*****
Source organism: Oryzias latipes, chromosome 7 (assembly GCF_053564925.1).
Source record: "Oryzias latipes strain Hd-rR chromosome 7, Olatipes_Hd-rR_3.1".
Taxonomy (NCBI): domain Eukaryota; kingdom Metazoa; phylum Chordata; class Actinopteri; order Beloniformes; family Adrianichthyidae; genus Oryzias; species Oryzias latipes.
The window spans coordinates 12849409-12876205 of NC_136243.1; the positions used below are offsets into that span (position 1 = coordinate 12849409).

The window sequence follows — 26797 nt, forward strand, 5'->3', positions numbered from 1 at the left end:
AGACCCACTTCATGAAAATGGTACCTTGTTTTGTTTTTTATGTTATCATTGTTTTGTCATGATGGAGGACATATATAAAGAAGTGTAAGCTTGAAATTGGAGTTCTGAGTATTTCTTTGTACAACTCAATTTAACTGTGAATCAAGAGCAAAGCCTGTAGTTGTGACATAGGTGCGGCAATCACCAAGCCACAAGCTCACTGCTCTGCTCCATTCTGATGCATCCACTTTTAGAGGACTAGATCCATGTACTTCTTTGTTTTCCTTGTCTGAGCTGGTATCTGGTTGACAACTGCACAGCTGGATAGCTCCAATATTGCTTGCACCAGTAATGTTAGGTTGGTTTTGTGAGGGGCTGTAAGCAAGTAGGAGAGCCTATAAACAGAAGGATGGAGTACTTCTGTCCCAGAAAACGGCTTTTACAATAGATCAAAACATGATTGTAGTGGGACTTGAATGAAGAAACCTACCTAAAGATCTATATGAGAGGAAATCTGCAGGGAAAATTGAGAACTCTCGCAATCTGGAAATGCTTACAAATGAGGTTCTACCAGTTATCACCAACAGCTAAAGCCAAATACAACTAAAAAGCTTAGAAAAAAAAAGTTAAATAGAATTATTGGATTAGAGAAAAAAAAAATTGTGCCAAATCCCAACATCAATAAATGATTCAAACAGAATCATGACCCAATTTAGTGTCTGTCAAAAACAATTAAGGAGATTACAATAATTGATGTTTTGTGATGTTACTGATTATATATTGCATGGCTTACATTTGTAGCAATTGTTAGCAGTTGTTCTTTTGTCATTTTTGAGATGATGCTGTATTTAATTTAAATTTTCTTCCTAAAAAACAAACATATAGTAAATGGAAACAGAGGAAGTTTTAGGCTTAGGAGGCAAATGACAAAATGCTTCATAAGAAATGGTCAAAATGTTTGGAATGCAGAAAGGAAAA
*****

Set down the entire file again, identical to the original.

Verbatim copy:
Source organism: Oryzias latipes, chromosome 7 (assembly GCF_053564925.1).
Source record: "Oryzias latipes strain Hd-rR chromosome 7, Olatipes_Hd-rR_3.1".
Taxonomy (NCBI): domain Eukaryota; kingdom Metazoa; phylum Chordata; class Actinopteri; order Beloniformes; family Adrianichthyidae; genus Oryzias; species Oryzias latipes.
The window spans coordinates 12849409-12876205 of NC_136243.1; the positions used below are offsets into that span (position 1 = coordinate 12849409).

The window sequence follows — 26797 nt, forward strand, 5'->3', positions numbered from 1 at the left end:
AGACCCACTTCATGAAAATGGTACCTTGTTTTGTTTTTTATGTTATCATTGTTTTGTCATGATGGAGGACATATATAAAGAAGTGTAAGCTTGAAATTGGAGTTCTGAGTATTTCTTTGTACAACTCAATTTAACTGTGAATCAAGAGCAAAGCCTGTAGTTGTGACATAGGTGCGGCAATCACCAAGCCACAAGCTCACTGCTCTGCTCCATTCTGATGCATCCACTTTTAGAGGACTAGATCCATGTACTTCTTTGTTTTCCTTGTCTGAGCTGGTATCTGGTTGACAACTGCACAGCTGGATAGCTCCAATATTGCTTGCACCAGTAATGTTAGGTTGGTTTTGTGAGGGGCTGTAAGCAAGTAGGAGAGCCTATAAACAGAAGGATGGAGTACTTCTGTCCCAGAAAACGGCTTTTACAATAGATCAAAACATGATTGTAGTGGGACTTGAATGAAGAAACCTACCTAAAGATCTATATGAGAGGAAATCTGCAGGGAAAATTGAGAACTCTCGCAATCTGGAAATGCTTACAAATGAGGTTCTACCAGTTATCACCAACAGCTAAAGCCAAATACAACTAAAAAGCTTAGAAAAAAAAAGTTAAATAGAATTATTGGATTAGAGAAAAAAAAAATTGTGCCAAATCCCAACATCAATAAATGATTCAAACAGAATCATGACCCAATTTAGTGTCTGTCAAAAACAATTAAGGAGATTACAATAATTGATGTTTTGTGATGTTACTGATTATATATTGCATGGCTTACATTTGTAGCAATTGTTAGCAGTTGTTCTTTTGTCATTTTTGAGATGATGCTGTATTTAATTTAAATTTTCTTCCTAAAAAACAAACATATAGTAAATGGAAACAGAGGAAGTTTTAGGCTTAGGAGGCAAATGACAAAATGCTTCATAAGAAATGGTCAAAATGTTTGGAATGCAGAAAGGAAAA